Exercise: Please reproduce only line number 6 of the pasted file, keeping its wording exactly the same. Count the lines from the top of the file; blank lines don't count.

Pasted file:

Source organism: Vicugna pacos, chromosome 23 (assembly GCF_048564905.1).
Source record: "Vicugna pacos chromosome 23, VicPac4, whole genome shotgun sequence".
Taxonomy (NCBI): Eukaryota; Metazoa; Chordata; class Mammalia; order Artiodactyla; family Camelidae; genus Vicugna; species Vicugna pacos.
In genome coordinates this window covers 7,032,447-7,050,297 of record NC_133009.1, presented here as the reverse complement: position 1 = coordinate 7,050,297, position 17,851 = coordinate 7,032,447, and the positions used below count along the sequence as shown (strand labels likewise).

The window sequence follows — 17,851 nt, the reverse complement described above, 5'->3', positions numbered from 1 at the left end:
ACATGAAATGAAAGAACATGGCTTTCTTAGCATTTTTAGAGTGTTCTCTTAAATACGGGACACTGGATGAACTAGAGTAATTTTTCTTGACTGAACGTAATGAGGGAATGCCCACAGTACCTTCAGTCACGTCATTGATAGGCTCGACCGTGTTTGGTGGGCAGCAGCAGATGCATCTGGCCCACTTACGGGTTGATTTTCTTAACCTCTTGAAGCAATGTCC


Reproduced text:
ACATGAAATGAAAGAACATGGCTTTCTTAGCATTTTTAGAGTGTTCTCTTAAATACGGGACACTGGATGAACTAGAGTAATTTTTCTTGACTGAACGTAATGAGGGAATGCCCACAGTACCTTCAGTCACGTCATTGATAGGCTCGACCGTGTTTGGTGGGCAGCAGCAGATGCATCTGGCCCACTTACGGGTTGATTTTCTTAACCTCTTGAAGCAATGTCC